Employees who are just getting started on their annual tax filing chores may come to you or other finance staffers for info. A lot of cash-strapped folks will be trying to save money by doing their taxes themselves, but they’ve got a couple of questions about the process.
Consider sharing this list of the most common mistakes tax filers make, courtesy of the IRS, that leads to people needing to resend info, being contacted by the IRS or seeing delays in returns owed to them.
Common tax filing mistakes you don’t want to make
- Missing or inaccurate Social Security numbers (SSN). Younger employees may not know their SSNs by heart (Don’t believe me? Ask someone you know in their early 20s if he or she knows. You may be surprised!). It pays to take a second look at all numbers entered, but especially the SSN, which should match the numbers on the filer’s SSN card.
- Misspelled names. We’ll assume this mistake is the result of rushing or carelessness! Who knows? This common mistake seen by the IRS could be the fault of an employer’s mistake or failure to note a change in last name following marriage or divorce as well.
- Inaccurate information. The IRS advises to “carefully enter any wages, dividends, bank interest and other income they received to make sure they report the correct amounts … [including] credits and deductions.” It’s possible the figures on a W-2 from an employer are inaccurate. But unless the info is corrected by an employer and a new W-2 is issued, the IRS goes by the numbers reported by the employer(s).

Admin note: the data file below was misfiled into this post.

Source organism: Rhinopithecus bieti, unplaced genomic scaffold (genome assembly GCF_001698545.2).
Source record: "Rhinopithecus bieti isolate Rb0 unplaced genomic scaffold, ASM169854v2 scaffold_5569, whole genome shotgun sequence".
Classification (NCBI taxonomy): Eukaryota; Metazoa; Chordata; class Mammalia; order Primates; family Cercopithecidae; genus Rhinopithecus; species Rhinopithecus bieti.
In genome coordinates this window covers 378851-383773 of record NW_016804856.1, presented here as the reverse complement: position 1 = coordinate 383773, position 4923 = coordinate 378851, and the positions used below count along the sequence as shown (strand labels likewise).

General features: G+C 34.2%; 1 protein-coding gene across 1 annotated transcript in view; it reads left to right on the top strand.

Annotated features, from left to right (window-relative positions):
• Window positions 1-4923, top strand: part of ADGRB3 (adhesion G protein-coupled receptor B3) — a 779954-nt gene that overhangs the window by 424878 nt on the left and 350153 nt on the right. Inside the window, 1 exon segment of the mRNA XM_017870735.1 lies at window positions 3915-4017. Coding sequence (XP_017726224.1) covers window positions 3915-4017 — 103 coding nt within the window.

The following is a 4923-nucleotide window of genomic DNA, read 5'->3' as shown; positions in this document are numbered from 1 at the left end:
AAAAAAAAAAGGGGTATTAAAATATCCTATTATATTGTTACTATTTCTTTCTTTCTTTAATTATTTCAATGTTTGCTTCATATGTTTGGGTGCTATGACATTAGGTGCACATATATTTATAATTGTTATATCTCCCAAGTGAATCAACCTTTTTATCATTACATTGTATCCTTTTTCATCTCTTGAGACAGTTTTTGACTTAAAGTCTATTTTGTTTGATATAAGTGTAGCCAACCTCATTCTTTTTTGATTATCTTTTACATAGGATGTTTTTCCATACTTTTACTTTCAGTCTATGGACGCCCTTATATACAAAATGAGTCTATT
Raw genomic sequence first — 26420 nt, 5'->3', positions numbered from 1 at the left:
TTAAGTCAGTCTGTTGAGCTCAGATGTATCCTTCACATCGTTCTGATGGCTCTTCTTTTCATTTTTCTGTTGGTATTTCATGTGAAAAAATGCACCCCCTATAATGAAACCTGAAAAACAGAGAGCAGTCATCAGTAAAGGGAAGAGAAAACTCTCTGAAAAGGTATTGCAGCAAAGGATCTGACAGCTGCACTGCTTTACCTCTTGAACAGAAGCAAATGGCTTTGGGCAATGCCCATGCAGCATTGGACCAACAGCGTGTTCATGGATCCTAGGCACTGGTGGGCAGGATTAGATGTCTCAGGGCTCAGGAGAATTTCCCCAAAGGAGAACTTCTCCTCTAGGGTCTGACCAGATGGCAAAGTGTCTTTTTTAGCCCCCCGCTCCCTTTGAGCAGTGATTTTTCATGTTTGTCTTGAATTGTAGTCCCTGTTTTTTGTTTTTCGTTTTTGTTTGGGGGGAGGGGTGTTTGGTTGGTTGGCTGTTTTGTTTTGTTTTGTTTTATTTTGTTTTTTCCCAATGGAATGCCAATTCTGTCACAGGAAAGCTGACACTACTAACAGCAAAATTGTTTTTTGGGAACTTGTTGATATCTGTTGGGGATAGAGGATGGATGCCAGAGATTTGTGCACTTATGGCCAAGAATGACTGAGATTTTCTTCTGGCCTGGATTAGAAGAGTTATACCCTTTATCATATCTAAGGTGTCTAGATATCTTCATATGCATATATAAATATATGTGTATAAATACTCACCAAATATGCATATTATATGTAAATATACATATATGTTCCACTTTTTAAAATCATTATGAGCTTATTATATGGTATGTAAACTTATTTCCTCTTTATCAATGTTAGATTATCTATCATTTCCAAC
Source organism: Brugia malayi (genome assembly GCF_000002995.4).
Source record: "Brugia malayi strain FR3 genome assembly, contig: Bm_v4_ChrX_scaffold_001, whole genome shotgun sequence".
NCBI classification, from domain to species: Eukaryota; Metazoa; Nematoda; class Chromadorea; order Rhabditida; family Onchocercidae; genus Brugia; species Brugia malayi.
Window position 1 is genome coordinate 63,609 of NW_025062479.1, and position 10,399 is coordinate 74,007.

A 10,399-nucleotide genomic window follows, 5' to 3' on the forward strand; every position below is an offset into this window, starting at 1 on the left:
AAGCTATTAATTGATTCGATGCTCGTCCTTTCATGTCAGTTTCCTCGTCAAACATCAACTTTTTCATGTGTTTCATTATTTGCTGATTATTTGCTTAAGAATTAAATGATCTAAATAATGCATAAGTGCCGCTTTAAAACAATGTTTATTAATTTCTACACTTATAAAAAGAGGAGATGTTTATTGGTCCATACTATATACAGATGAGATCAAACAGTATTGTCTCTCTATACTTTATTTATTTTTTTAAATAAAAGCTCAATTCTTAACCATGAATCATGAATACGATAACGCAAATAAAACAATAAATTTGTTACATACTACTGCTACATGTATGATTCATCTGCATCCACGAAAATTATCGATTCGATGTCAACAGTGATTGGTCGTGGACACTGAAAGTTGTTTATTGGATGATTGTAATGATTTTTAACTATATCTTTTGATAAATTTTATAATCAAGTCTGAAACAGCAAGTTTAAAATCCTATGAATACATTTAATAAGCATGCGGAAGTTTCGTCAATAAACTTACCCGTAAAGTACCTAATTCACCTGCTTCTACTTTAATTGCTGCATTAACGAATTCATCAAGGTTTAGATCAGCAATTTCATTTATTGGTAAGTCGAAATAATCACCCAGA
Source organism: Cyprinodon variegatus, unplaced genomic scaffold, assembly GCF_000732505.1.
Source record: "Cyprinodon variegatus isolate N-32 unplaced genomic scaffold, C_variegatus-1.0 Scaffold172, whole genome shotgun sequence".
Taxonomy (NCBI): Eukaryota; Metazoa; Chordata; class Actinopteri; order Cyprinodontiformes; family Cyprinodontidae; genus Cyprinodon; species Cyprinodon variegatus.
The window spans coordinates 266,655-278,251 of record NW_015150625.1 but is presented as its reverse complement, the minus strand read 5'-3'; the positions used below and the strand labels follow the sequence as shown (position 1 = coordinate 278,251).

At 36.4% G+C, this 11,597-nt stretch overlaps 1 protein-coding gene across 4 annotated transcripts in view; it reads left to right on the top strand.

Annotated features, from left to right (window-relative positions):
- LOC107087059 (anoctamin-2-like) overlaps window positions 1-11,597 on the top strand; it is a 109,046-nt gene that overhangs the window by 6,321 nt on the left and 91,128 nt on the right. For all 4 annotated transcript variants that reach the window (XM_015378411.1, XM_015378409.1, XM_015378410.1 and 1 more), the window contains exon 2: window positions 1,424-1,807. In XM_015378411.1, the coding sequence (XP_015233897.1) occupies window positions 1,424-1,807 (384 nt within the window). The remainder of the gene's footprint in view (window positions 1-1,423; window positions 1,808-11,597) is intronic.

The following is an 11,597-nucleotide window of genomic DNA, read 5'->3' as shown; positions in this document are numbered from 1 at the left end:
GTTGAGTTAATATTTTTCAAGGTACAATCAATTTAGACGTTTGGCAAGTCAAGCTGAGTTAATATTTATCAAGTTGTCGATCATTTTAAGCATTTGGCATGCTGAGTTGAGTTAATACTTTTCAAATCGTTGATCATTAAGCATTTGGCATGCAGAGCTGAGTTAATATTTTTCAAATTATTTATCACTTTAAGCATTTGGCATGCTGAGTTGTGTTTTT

- Incorrect filing status. The IRS recommends referring to Publication 501 for detailed info about filing statuses (claiming dependents, for example).
- Mistakes in arithmetic. Taxpayers can err on a range of tasks from simple addition and subtraction to more complex calculations. Best advice: Check your math a second time before filing. Some folks do their math on paper, but it’s always a good idea to confirm numbers are correct with a calculator during prep work and when checking final numbers to submit.